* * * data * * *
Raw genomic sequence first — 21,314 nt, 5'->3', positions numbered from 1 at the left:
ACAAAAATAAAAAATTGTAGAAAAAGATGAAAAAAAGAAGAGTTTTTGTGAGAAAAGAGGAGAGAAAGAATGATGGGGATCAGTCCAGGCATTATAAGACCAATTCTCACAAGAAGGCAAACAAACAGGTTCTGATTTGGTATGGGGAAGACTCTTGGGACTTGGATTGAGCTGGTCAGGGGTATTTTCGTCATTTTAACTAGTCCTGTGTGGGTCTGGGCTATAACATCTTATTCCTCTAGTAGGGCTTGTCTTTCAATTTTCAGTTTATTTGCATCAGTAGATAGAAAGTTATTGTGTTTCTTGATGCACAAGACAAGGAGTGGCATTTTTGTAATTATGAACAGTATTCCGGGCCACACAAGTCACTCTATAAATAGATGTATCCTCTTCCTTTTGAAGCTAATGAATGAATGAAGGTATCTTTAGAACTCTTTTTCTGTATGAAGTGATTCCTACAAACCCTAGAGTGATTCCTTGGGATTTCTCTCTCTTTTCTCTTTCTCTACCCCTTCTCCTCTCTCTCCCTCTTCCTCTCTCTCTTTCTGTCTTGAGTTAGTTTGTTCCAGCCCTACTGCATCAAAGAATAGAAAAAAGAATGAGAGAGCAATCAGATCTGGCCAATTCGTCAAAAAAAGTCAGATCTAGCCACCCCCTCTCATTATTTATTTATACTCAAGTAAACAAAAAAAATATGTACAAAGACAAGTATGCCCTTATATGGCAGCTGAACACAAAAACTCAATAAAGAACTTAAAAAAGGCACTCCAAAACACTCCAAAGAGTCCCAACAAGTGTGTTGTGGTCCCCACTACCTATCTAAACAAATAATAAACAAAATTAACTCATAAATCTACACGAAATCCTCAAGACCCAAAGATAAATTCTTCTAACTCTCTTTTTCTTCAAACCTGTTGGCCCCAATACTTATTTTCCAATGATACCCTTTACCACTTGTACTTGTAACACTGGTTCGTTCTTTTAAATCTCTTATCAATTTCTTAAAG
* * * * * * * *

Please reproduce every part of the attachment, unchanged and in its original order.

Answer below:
Raw genomic sequence first — 21,314 nt, 5'->3', positions numbered from 1 at the left:
ACAAAAATAAAAAATTGTAGAAAAAGATGAAAAAAAGAAGAGTTTTTGTGAGAAAAGAGGAGAGAAAGAATGATGGGGATCAGTCCAGGCATTATAAGACCAATTCTCACAAGAAGGCAAACAAACAGGTTCTGATTTGGTATGGGGAAGACTCTTGGGACTTGGATTGAGCTGGTCAGGGGTATTTTCGTCATTTTAACTAGTCCTGTGTGGGTCTGGGCTATAACATCTTATTCCTCTAGTAGGGCTTGTCTTTCAATTTTCAGTTTATTTGCATCAGTAGATAGAAAGTTATTGTGTTTCTTGATGCACAAGACAAGGAGTGGCATTTTTGTAATTATGAACAGTATTCCGGGCCACACAAGTCACTCTATAAATAGATGTATCCTCTTCCTTTTGAAGCTAATGAATGAATGAAGGTATCTTTAGAACTCTTTTTCTGTATGAAGTGATTCCTACAAACCCTAGAGTGATTCCTTGGGATTTCTCTCTCTTTTCTCTTTCTCTACCCCTTCTCCTCTCTCTCCCTCTTCCTCTCTCTCTTTCTGTCTTGAGTTAGTTTGTTCCAGCCCTACTGCATCAAAGAATAGAAAAAAGAATGAGAGAGCAATCAGATCTGGCCAATTCGTCAAAAAAAGTCAGATCTAGCCACCCCCTCTCATTATTTATTTATACTCAAGTAAACAAAAAAAATATGTACAAAGACAAGTATGCCCTTATATGGCAGCTGAACACAAAAACTCAATAAAGAACTTAAAAAAGGCACTCCAAAACACTCCAAAGAGTCCCAACAAGTGTGTTGTGGTCCCCACTACCTATCTAAACAAATAATAAACAAAATTAACTCATAAATCTACACGAAATCCTCAAGACCCAAAGATAAATTCTTCTAACTCTCTTTTTCTTCAAACCTGTTGGCCCCAATACTTATTTTCCAATGATACCCTTTACCACTTGTACTTGTAACACTGGTTCGTTCTTTTAAATCTCTTATCAATTTCTTAAAG